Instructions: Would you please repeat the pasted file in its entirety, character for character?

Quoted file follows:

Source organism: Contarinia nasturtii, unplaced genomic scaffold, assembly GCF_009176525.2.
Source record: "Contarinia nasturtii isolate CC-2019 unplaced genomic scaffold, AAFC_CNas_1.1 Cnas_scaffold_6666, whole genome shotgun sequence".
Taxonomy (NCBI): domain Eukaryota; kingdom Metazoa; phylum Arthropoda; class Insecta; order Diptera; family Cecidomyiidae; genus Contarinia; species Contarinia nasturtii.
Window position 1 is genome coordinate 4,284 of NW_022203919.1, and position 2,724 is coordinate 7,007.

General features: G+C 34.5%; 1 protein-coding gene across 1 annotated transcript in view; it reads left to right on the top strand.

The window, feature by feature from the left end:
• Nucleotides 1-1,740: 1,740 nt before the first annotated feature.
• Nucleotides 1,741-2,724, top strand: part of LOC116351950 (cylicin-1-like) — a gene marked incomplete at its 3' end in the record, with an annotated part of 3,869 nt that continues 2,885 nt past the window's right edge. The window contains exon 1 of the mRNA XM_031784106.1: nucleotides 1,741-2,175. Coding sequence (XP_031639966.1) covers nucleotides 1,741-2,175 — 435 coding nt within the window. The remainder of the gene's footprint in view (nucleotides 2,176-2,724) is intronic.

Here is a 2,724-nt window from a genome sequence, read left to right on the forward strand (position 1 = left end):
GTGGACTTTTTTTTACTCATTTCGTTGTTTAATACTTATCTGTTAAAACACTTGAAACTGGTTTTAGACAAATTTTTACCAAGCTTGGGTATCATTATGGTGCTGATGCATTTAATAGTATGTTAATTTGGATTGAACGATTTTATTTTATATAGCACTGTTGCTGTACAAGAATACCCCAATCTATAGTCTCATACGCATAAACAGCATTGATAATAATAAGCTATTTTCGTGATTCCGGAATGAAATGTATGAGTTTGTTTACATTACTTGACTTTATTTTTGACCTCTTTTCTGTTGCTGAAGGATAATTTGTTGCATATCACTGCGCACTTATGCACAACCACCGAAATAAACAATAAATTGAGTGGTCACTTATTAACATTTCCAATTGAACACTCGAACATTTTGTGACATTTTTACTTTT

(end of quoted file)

Source organism: Contarinia nasturtii, unplaced genomic scaffold, assembly GCF_009176525.2.
Source record: "Contarinia nasturtii isolate CC-2019 unplaced genomic scaffold, AAFC_CNas_1.1 Cnas_scaffold_6666, whole genome shotgun sequence".
Taxonomy (NCBI): domain Eukaryota; kingdom Metazoa; phylum Arthropoda; class Insecta; order Diptera; family Cecidomyiidae; genus Contarinia; species Contarinia nasturtii.
Window position 1 is genome coordinate 4,284 of NW_022203919.1, and position 2,724 is coordinate 7,007.

General features: G+C 34.5%; 1 protein-coding gene across 1 annotated transcript in view; it reads left to right on the top strand.

The window, feature by feature from the left end:
• Nucleotides 1-1,740: 1,740 nt before the first annotated feature.
• Nucleotides 1,741-2,724, top strand: part of LOC116351950 (cylicin-1-like) — a gene marked incomplete at its 3' end in the record, with an annotated part of 3,869 nt that continues 2,885 nt past the window's right edge. The window contains exon 1 of the mRNA XM_031784106.1: nucleotides 1,741-2,175. Coding sequence (XP_031639966.1) covers nucleotides 1,741-2,175 — 435 coding nt within the window. The remainder of the gene's footprint in view (nucleotides 2,176-2,724) is intronic.

Here is a 2,724-nt window from a genome sequence, read left to right on the forward strand (position 1 = left end):
GTGGACTTTTTTTTACTCATTTCGTTGTTTAATACTTATCTGTTAAAACACTTGAAACTGGTTTTAGACAAATTTTTACCAAGCTTGGGTATCATTATGGTGCTGATGCATTTAATAGTATGTTAATTTGGATTGAACGATTTTATTTTATATAGCACTGTTGCTGTACAAGAATACCCCAATCTATAGTCTCATACGCATAAACAGCATTGATAATAATAAGCTATTTTCGTGATTCCGGAATGAAATGTATGAGTTTGTTTACATTACTTGACTTTATTTTTGACCTCTTTTCTGTTGCTGAAGGATAATTTGTTGCATATCACTGCGCACTTATGCACAACCACCGAAATAAACAATAAATTGAGTGGTCACTTATTAACATTTCCAATTGAACACTCGAACATTTTGTGACATTTTTACTTTT